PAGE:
If you deal with bloating and stomach cramps on a regular basis, you probably feel like you’ve tried everything to make it go away. But, while nutrition and medication can help, one of the best things you can do to ease symptoms is move your body.
Yoga can provide a massage of sorts, aiding digestion and, well… getting things moving internally, if that’s the source of your discomfort. Plus, yoga can promote mindfulness, which as a positive effect, too.
According to research in the journal World Journal of Gastroenterology, stress can aggravate conditions like irritable bowel syndrome (IBS). Regular yoga practice can help reduce stress, which is why many people also do yoga for anxiety.
This particular yoga sequence, developed by personal trainer and yoga teacher Rhiannon Bailey, has just eight moves you'll hold for five or six breaths, although you can move at your own pace and hold for as long as you feel comfortable.
Watch Bailey’s video below to see her demonstrations for each of the moves, then give them a go for yourself. This will help you perfect your form and get the most from your session without accidentally injuring yourself.
Watch Rhiannon Bailey's yoga for bloating sequence
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Most of the poses in this sequence contain twisting movements, which Bailey says will gently massage the internal organs to aid digestion, as well as providing a satisfying stretch for both the lower and upper back.
Although this session can offer some relief, it's also worth considering what might be the cause of your discomfort. These ways to combat bloat are a great place to start, while these tips to get rid of period bloating can help, too.
But you don't have to be going through discomfort to enjoy the benefits of yoga. Developing a regular practice boosts your strength, improves your mobility, and builds muscle around your core.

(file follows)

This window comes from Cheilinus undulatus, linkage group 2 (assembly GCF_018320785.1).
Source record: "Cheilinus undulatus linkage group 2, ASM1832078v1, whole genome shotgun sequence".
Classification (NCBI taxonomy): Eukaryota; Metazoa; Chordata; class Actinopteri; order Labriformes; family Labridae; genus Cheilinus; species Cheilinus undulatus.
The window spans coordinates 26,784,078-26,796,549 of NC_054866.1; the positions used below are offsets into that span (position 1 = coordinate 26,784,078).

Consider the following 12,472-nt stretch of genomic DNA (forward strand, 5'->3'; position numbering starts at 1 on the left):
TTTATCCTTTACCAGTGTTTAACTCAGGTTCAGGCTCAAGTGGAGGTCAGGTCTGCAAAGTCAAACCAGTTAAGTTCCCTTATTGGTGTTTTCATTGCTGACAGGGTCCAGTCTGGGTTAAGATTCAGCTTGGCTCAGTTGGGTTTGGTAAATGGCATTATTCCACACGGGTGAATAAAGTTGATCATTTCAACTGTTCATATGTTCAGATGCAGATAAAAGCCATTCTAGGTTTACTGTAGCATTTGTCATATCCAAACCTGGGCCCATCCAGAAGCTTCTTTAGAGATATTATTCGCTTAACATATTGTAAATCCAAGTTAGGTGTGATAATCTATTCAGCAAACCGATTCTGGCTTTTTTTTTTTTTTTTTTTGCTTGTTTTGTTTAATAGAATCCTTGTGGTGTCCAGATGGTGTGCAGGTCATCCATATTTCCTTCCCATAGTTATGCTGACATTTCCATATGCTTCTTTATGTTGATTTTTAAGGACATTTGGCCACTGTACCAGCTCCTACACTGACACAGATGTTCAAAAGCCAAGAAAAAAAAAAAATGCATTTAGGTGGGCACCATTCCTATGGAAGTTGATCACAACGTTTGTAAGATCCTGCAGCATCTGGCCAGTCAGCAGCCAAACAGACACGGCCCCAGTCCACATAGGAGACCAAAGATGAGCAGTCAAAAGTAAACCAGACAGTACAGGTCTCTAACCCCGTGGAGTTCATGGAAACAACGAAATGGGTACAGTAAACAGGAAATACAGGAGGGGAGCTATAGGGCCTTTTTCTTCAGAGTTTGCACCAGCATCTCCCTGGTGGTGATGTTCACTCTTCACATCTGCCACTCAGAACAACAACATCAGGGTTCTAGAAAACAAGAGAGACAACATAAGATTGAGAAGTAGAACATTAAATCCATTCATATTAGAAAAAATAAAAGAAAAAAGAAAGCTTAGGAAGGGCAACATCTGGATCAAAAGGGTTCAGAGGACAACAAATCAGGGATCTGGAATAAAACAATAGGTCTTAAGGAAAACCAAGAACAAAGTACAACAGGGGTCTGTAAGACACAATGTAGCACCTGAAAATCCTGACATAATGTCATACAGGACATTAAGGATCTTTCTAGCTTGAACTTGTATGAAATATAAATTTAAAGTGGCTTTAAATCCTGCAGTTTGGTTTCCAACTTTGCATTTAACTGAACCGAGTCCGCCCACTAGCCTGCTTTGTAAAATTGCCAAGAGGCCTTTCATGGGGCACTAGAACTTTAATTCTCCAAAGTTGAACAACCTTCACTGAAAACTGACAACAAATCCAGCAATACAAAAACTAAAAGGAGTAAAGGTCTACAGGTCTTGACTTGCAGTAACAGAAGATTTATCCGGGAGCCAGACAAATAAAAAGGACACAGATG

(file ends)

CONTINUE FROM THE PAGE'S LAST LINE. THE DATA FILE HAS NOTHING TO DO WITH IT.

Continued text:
If you want to have a go at some more foundational movements before progressing to Bailey's full practice, try these beginner's yoga exercises first. Or when you're tight on time, these 15-minute yoga routines are an ideal option.
If you're experiencing some form of pain, whether from an injury, long-term condition, or chronic pain, then it's worth learning how to meditate. This practice also develops the connection between your mind and body, but without movement.
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Alice Porter is a freelance journalist covering lifestyle topics including health, fitness and wellness. She is particularly interested in women's health, strength training and fitness trends and writes for publications including Stylist Magazine, Refinery29, The Independent and Glamour Magazine. Like many other people, Alice's personal interest in combining HIIT training with strength work quickly turned into a CrossFit obsession and she trains at a box in south London. When she's not throwing weights around or attempting handstand push-ups, you can probably find her on long walks in nature, buried in a book or hopping on a flight to just about anywhere it will take her.
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